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Sunday’s Washington Post Magazine (July 26, 2009), profiled the intense and what can only be described grueling process to become a Special Agent of the US Secret Service. Taking you through the backgrounds of some of the members of Special Agent Training Class No. 283 and the various obstacles and challenges that each has to overcome to graduate, Laura Blumenfeld’s article ‘The Making of an Agent,’ captures why this unique federal law enforcement branch and the men and women that make it up is as unique as it is.

I’ve been fortunate to know and work with several members of the Secret Service, several of which are retired Special Agents.  While I was always impressed by them and their backgrounds, and proud to consider many of them as personal friends, I put the paper down yesterday morning and couldn’t help but be in greater awe of them and what they went through to perform their jobs.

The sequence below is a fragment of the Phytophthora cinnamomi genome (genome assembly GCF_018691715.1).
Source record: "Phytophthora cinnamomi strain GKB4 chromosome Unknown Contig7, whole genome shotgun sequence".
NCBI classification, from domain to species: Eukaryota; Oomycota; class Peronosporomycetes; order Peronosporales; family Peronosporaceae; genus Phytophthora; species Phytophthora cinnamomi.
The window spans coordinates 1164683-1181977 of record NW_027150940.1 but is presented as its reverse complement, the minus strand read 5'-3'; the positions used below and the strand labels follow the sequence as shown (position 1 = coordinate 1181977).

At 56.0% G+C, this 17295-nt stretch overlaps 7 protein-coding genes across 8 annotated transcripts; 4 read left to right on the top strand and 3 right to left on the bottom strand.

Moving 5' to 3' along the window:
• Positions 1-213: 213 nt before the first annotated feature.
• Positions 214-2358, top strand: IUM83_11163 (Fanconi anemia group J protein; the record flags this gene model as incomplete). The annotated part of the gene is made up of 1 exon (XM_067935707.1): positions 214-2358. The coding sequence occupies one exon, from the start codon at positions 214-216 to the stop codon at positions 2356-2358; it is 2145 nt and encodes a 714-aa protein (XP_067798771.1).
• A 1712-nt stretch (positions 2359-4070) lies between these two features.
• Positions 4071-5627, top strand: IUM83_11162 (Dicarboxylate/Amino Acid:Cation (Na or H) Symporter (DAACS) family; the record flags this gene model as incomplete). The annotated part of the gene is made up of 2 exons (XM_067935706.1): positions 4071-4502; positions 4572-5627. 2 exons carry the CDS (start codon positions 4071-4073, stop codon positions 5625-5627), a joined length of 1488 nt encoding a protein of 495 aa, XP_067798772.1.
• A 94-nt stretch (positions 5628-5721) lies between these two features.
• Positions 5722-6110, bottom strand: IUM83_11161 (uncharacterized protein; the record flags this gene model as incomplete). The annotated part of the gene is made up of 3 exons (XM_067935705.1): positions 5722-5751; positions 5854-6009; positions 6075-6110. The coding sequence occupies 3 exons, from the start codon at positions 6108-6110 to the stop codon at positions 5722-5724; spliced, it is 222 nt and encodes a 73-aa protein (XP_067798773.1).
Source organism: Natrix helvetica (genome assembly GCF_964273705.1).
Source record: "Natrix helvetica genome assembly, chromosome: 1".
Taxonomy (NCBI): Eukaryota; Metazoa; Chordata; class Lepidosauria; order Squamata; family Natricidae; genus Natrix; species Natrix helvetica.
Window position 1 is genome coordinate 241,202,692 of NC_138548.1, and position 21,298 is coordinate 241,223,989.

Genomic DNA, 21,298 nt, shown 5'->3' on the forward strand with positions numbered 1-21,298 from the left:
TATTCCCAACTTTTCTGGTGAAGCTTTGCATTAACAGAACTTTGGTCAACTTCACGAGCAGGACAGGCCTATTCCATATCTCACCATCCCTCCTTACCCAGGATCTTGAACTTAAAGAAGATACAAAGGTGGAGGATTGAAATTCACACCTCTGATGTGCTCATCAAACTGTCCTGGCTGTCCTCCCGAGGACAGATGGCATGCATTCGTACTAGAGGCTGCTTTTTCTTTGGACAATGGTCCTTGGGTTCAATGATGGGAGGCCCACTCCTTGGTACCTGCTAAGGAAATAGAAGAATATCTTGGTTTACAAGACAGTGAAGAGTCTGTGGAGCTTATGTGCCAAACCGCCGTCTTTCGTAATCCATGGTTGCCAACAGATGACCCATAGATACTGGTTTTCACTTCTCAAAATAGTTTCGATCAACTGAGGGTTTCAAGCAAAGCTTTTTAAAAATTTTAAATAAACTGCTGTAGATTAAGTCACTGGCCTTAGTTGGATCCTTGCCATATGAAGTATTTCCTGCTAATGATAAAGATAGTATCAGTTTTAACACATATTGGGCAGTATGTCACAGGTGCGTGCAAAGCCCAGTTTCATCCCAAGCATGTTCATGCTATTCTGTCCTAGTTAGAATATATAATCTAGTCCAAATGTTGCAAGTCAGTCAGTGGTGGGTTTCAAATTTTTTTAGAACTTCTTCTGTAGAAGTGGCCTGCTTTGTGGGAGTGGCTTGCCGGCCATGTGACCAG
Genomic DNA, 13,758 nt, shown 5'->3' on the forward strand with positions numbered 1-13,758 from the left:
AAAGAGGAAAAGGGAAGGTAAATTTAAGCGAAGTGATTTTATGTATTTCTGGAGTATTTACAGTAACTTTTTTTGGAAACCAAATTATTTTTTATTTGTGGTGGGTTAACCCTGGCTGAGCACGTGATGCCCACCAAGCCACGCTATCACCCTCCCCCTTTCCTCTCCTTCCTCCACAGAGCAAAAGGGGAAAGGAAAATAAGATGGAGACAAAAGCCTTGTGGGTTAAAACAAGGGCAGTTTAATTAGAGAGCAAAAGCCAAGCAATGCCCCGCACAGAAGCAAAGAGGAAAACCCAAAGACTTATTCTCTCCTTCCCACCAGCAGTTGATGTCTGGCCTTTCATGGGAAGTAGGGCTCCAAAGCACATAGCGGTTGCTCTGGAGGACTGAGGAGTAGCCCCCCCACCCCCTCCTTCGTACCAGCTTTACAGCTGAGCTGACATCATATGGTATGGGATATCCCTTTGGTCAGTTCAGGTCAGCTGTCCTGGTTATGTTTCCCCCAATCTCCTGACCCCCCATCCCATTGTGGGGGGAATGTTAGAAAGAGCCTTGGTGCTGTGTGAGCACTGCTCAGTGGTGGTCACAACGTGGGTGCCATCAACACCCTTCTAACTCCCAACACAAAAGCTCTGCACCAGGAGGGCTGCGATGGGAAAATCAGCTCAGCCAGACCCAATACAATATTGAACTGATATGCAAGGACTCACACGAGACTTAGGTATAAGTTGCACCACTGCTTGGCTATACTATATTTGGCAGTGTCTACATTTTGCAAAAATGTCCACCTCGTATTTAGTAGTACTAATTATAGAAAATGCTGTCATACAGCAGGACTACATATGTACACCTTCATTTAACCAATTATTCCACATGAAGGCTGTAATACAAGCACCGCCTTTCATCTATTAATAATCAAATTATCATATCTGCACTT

Like most Americans, I fully understood that each of them was prepared to take a bullet for the President or any of the principals that they were protecting, but it’s another thing to read about the physical and mental training that they go through in the beginning of their careers and know that it never stops.  I’m sure there were some readers that probably think that the training goes too far or is too over the top, but as the article pointed out, cutting corners in doing their job and making excuses are not acceptable.  The only thing that matters are results.

When you’re doing the job they have signed up and sworn to do, that’s all that matters and the nation is all the better for their service.

Rich Cooper blog primarily on emergency preparedness and response, management issues related to the Department of Homeland Security, and the private sector’s role in homeland security. Read More